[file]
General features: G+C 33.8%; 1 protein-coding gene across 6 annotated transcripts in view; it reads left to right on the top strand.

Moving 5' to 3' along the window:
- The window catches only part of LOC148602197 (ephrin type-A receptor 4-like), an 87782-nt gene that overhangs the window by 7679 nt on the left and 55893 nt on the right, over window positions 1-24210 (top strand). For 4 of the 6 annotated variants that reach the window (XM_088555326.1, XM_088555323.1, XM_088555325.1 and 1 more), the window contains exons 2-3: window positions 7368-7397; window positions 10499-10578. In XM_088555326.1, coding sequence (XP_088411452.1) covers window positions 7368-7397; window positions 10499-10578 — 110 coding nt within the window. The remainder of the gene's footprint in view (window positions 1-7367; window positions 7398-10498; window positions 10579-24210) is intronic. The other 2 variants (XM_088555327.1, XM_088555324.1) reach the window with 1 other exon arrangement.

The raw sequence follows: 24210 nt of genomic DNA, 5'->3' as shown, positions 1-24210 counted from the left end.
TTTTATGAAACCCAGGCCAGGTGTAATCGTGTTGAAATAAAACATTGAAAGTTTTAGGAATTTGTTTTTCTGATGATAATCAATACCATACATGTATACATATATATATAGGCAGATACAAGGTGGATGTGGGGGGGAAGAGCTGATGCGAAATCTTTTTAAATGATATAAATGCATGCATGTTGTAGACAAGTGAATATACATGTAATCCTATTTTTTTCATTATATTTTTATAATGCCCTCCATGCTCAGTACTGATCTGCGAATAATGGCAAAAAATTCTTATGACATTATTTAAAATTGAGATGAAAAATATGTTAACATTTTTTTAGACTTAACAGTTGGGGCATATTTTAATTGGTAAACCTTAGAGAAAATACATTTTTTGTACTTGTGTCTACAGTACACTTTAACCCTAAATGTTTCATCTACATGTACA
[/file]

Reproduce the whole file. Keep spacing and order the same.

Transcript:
General features: G+C 33.8%; 1 protein-coding gene across 6 annotated transcripts in view; it reads left to right on the top strand.

Moving 5' to 3' along the window:
- The window catches only part of LOC148602197 (ephrin type-A receptor 4-like), an 87782-nt gene that overhangs the window by 7679 nt on the left and 55893 nt on the right, over window positions 1-24210 (top strand). For 4 of the 6 annotated variants that reach the window (XM_088555326.1, XM_088555323.1, XM_088555325.1 and 1 more), the window contains exons 2-3: window positions 7368-7397; window positions 10499-10578. In XM_088555326.1, coding sequence (XP_088411452.1) covers window positions 7368-7397; window positions 10499-10578 — 110 coding nt within the window. The remainder of the gene's footprint in view (window positions 1-7367; window positions 7398-10498; window positions 10579-24210) is intronic. The other 2 variants (XM_088555327.1, XM_088555324.1) reach the window with 1 other exon arrangement.

The raw sequence follows: 24210 nt of genomic DNA, 5'->3' as shown, positions 1-24210 counted from the left end.
TTTTATGAAACCCAGGCCAGGTGTAATCGTGTTGAAATAAAACATTGAAAGTTTTAGGAATTTGTTTTTCTGATGATAATCAATACCATACATGTATACATATATATATAGGCAGATACAAGGTGGATGTGGGGGGGAAGAGCTGATGCGAAATCTTTTTAAATGATATAAATGCATGCATGTTGTAGACAAGTGAATATACATGTAATCCTATTTTTTTCATTATATTTTTATAATGCCCTCCATGCTCAGTACTGATCTGCGAATAATGGCAAAAAATTCTTATGACATTATTTAAAATTGAGATGAAAAATATGTTAACATTTTTTTAGACTTAACAGTTGGGGCATATTTTAATTGGTAAACCTTAGAGAAAATACATTTTTTGTACTTGTGTCTACAGTACACTTTAACCCTAAATGTTTCATCTACATGTACA